Are your goals working for you?
Goals are a powerful influence on behavior; they help us organize our activity and pursue a particular target (like getting a degree, getting a job, or achieving a milestone) with purpose. Yet people struggle with setting goals in work and life; just 25% of adults have clear goals for where they want to be in five years. In general, research suggests that both pursuing and achieving goals boosts happiness, and writing goals down is even more powerful than thinking or talking about them; it creates a kind of psychological contract for people with themselves. This is especially true when people are trying to make decisions about their education or career.
If you are grappling with a discernment process right now, give written goal-setting a try.
Write down five goals that you are currently pursuing in your career path right now. Are they effective goals? A good way to evaluate your goals uses the acronym SMARTER.
Strive for these seven principles when setting a goal:
1-2. A smarter goal is Specific and Measurable.
“To feel better about where my career is headed, as soon as possible” may speak to a pain point, but it’s neither specific nor easily measurable. “Within the next month, interview three people who work in a career path that is exciting to me” is clear, measurable, and a far more effective goal.
3. A smarter goal is challenging, but Attainable.
It may require some effort to pursue, but if you expend that effort, you can achieve the goal. Climbing Mt. Everest next week is a challenging, but unattainable goal.[i] “Complete a battery of career assessments before Friday” or “By tomorrow, schedule a visit with a mentor”—these are attainable.
4. A smarter goal is Relevant to your larger objective.
If that larger objective is, say, deciding on a college major or identifying a new career path to pursue, work backward from there to identify goals that will bring you closer to the desired endpoint. For example, “Within the next week, gather detailed information about training requirements for three promising career paths” is highly relevant goal.
5. A smarter goal is Time-bound.
Open-ended goals are less likely to drive success than goals with target dates. If you hope to have clarity in your career by year’s end, treat it like a deadline and work out a timeline for each goal leading up to it.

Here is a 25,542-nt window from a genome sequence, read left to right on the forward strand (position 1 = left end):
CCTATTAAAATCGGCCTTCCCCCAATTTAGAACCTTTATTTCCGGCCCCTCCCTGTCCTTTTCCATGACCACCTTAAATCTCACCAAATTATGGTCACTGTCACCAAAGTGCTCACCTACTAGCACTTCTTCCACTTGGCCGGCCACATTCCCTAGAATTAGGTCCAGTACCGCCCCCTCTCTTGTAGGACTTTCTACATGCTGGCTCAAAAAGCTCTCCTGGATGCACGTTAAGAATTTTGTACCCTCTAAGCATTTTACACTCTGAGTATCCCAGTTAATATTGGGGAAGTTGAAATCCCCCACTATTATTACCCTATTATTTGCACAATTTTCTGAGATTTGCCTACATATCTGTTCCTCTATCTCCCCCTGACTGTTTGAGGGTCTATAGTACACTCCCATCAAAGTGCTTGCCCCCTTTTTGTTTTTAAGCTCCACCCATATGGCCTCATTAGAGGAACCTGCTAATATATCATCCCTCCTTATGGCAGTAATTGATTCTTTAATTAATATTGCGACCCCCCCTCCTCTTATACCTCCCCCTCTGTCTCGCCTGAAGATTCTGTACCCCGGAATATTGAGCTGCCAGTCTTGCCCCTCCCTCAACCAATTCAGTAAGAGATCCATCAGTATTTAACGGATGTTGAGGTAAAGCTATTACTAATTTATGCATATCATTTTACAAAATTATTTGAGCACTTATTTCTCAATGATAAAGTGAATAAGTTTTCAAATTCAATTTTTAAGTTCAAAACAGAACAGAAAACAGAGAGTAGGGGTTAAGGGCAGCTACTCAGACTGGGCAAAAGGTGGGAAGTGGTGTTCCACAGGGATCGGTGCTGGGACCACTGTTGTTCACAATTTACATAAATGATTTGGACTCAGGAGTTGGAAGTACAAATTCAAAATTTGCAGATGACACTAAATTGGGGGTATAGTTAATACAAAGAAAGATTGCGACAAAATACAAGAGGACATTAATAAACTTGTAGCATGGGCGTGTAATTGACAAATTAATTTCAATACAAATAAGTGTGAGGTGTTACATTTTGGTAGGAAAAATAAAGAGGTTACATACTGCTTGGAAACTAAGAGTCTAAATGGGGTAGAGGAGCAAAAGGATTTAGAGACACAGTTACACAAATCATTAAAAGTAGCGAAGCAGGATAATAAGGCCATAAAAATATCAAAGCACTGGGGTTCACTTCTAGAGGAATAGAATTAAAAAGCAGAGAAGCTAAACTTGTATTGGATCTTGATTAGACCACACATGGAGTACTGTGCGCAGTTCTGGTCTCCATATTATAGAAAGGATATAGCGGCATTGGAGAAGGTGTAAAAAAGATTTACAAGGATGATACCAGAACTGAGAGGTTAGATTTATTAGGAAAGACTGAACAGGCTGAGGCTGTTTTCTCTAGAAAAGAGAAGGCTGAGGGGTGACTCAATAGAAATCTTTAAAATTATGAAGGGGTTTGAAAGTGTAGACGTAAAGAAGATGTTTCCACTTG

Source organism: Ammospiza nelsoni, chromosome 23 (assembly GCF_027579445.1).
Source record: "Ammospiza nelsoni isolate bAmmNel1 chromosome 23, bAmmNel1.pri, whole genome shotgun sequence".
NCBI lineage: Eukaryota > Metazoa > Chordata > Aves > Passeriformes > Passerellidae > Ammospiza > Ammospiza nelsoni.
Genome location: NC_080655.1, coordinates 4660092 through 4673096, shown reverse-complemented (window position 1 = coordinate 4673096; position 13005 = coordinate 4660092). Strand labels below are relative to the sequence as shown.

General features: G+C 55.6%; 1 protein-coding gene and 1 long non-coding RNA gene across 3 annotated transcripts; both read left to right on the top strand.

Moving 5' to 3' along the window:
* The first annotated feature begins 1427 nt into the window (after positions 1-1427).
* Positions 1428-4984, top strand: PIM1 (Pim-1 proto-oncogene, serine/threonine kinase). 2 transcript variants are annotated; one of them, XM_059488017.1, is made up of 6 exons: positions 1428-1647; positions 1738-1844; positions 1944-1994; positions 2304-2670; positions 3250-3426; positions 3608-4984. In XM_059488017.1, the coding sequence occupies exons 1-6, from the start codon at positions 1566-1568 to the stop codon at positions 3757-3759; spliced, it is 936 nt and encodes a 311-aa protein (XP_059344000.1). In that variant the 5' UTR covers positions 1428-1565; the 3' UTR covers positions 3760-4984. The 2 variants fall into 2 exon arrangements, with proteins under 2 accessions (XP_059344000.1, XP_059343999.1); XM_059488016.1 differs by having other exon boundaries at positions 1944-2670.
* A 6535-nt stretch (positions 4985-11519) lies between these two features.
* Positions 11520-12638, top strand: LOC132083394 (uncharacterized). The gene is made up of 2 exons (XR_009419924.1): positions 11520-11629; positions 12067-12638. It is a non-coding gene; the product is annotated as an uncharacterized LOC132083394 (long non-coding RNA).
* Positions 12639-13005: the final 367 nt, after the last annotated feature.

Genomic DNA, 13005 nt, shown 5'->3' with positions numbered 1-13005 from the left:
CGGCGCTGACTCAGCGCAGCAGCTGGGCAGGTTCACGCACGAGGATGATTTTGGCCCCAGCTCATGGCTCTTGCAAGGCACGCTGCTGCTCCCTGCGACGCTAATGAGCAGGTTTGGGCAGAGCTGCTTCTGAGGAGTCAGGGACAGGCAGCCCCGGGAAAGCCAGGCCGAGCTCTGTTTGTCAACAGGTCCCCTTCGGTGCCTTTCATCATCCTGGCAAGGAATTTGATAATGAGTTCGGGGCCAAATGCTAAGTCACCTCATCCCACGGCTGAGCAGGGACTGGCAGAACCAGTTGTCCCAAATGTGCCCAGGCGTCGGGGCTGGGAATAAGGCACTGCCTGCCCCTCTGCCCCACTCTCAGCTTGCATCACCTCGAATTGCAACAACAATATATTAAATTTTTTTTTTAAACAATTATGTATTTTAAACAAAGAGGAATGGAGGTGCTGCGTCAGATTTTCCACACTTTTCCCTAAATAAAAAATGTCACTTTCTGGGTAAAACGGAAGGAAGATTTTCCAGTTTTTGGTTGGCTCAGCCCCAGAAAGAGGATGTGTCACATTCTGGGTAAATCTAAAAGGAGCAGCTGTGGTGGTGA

6. A smarter goal is one for which you are fully Engaged.
You are setting your own goals here; choose ones you are highly motivated to carry out, because you’ll need that kind of full engagement when you face the inevitable obstacles.
7. Finally, a smarter goal is one for which you receive Reinforcement.
The best kind of reinforcement involves support and encouragement, but also feedback to help you evaluate your progress and make adjustments where necessary. You can also use self-reinforcement (e.g., “I have interviewed two of the three people I said I’d interview this month, and it’s gone well; I can do this. Just one more to go!”). But involving the help and support of others, both for encouragement and accountability, makes reaching your goals all the more likely.
Setting SMARTER goals for your career and life (and putting them in writing) will help you find clarity, and begin to articulate your developing sense of calling. It may relieve some of your stress, too. Give it a try.
 Barna survey research presented in Goff, B. & Barna Research Group (2014). Multi-careering: Do work that matters at every stage of your journey. Grand Rapids, MI: Zondervan.
 SMARTER builds on the SMART acronym, which appears to have originated with George T. Doran, a consultant and former director of corporate planning for Washington Water Power Company. Doran, G. T. (1981). There’s a S.M.A.R.T. way to write management’s goals and objectives. Management Review, 70, 35-36. The original five SMART principles evolved somewhat in light of advances in research on goal-setting, which was pioneered by psychologists Ed Locke and Gary Latham. Locke, E. A., & Latham, G. P. (1990). A theory of goal setting and task performance. Englewood Cliffs, NJ: Prentice–Hall. Expanding to SMARTER is my own invention; it adds a little complexity but better captures Locke and Latham’s seminal work.
 I mean, unless you’ve been training and have the trip booked already, obviously. Then it is merely an extremely challenging (but not totally unattainable) goal.